Time and freedom, together, are essential to form a desirable human existence. The system robbed Robert DuBoise of both and left him with nothing.
For 37 years, a man spent his days in prison for a crime he did not commit. Such a tale is far too common in the United States’ current legal system. Such an experience would break any person, even the strongest. DuBoise instead repaired the very edifices that imprisoned him, while pursuing justice.
On Monday night, the Tampa, Florida, native will watch from the stands as the Buccaneers host the Los Angeles Rams, completing his journey from death row to freedom. He’ll enter the stadium as a special guest of the Bucs and walk – unsupervised, wrists unshackled, feet unbound – to his seat in Section 118, accompanied by three guests.
There he fell into the embraces of his mother, Myra, and his sister, Harriett. Susan Friedman, his lawyer at the Innocence Project — the non-profit legal organization that exonerates wrongfully convicted individuals — broke into a smile so big it could be seen despite her wearing a mask. Friedman and DuBoise went to CVS that night for toiletries and to Target the next day for more living supplies. Less than three weeks later, the courts fully exonerated DuBoise of all charges.
“Everything was like it is now,” DuBoise said. “Beautiful.”
The night of Aug. 18, 1983, 19-year-old Barbara Grams was raped and murdered in Tampa. DuBoise, then 18, and his friends often hung out at, a grocer near the scene of the crime (although Myra would testify that DuBoise was home that evening). Investigators found what they believed to be a bite mark on Grams’ cheek and began asking men of interest, including DuBoise, to make beeswax molds of their mouths to determine whether there was a match. A forensic dentist identified DuBoise as the one who left the mark on Grams. No other DNA evidence — fingerprints, hair, etc. — placed DuBoise at the crime scene. As DuBoise awaited trial, an inmate at Hillsborough County Jail named Claude Butler told a detective that DuBoise allegedly spoke of sex with a woman but denied killing her.
The verdict: guilty of first-degree murder and attempted sexual battery. While the jury unanimously recommended life in prison, a judge condemned DuBoise to death.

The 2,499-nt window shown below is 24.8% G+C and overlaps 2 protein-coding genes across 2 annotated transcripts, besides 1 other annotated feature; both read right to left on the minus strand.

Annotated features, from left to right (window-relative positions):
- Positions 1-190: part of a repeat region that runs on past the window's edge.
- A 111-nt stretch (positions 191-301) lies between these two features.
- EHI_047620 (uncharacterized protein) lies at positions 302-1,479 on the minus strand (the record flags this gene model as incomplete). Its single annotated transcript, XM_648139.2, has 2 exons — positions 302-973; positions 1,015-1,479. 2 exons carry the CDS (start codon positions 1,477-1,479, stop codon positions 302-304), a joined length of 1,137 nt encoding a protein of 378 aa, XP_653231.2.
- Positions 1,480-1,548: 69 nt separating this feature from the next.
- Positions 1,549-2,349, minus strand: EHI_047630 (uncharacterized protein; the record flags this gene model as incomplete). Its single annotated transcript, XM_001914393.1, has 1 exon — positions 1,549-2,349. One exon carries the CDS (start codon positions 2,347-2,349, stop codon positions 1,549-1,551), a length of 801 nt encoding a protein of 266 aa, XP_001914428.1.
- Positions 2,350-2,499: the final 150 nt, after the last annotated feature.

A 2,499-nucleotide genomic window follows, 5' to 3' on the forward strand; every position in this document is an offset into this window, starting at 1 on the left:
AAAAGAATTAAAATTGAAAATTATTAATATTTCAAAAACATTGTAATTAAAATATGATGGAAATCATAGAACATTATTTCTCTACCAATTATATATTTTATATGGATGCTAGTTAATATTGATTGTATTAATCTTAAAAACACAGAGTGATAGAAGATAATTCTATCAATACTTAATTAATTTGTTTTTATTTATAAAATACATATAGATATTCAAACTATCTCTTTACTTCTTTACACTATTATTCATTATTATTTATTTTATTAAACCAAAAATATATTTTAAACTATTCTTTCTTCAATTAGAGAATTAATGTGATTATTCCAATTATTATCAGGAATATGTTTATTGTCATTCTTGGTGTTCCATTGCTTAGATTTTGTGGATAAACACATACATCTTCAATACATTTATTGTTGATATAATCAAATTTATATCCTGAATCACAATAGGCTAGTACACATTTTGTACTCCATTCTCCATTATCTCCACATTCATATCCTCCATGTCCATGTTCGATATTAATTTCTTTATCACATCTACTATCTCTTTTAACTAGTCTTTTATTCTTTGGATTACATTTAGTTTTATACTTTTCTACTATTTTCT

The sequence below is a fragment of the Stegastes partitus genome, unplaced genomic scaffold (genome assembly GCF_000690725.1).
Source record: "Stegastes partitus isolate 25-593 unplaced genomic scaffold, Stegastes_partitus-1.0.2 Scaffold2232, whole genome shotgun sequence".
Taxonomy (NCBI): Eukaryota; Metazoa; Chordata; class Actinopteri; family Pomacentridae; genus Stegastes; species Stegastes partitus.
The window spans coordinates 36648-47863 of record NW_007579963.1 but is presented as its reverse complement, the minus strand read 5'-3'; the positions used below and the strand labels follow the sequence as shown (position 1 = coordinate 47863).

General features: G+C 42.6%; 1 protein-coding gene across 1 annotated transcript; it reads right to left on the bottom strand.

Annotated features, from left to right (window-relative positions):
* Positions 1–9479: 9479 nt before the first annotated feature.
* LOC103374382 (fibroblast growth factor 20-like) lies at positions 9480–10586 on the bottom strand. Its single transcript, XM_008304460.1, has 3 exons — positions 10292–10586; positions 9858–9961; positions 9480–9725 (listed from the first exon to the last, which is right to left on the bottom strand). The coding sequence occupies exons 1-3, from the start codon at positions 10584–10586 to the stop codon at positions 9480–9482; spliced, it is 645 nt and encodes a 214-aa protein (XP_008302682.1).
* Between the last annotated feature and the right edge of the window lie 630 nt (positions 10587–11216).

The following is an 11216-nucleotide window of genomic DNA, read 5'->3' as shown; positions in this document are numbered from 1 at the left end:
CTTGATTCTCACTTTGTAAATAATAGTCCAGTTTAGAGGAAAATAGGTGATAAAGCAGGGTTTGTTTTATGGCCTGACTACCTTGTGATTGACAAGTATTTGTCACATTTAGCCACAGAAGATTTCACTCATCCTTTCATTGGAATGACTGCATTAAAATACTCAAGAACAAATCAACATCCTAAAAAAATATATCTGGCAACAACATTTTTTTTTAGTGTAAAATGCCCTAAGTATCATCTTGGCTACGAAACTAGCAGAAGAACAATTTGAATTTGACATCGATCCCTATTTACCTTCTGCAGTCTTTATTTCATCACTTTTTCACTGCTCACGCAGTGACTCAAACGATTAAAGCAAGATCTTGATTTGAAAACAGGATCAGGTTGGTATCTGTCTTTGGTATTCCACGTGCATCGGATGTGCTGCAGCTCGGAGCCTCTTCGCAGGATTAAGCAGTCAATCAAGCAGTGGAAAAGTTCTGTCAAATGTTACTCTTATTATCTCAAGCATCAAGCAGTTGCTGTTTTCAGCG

“Robert was only 18 when he went to prison,” Friedman told USA TODAY Sports. “He basically went from high school to death row. It’s unconscionable what happened to him, based on the evidence that the prosecution had.”
He spent three years on death row. Notorious serial killer Ted Bundy had a cell near his during that time. DuBoise wasn’t afraid of dying, but would wake up every day hoping it was all a bad dream.
The nightmare continued instead. As time passed, DuBoise’s sole focus became proving his innocence. His case remained in the hands of the public defender’s office, which concentrated its efforts on removing DuBoise from death row. In 1988, DuBoise was removed from death row, but the life sentence plus 15 years still attached to his name disturbed DuBoise. He was upset by what he saw as a half-measure — that they didn’t pursue freedom on his behalf.
DuBoise sent letters to every media outlet he thought would find his story intriguing, including 20/20, 60 Minutes and 48 Hours. He never received a response. Somebody recommended he read “The Innocent Man” by John Grisham. The book taught him about the Innocence Project. He wrote to them and finally received a correspondence.
The parole hearings routinely went poorly. DuBoise would be asked to explain the case. He would be asked about remorse.
“I can’t tell you I’m remorseful for something I didn’t do,” DuBoise would always say. The hearing would then abruptly end.
When he left the room following his meeting in 2018, he pressed his palms together in prayer and said, “God, I put it in your hands.”
The next morning, May 17, he opened Friedman’s letter, which contained positive news for DuBoise.
Finally, someone aside from his fellow inmates had listened: Friedman and the Innocence Project would take the case.
Two tell-tale signs of a wrongful conviction revealed themselves to Friedman: flawed evidence analysis and an unreliable informant. First, the use of bite marks as a reliable form of DNA evidence has been “debunked,” the attorney said. According to analysis by the Innocence Project, at least 26 people nationally have been wrongfully convicted based on bite mark evidence, and a National Institutes of Health study from 2017 notes the intrinsic difference between bite mark comparison and bite mark analysis within the legal system.
Friedman says DuBoise’s outlook on life is typical of an exoneree.
“I think one of the things that I’ve learned in the close to 10 years I’ve been doing this work is that people who have been wrongfully convicted, like Robert, they are all incredibly patient,” she said. “I always say I learn so much from each of them about patience and kindness and forgiveness.”
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SOURCE: USA Today, Chris Bumbaca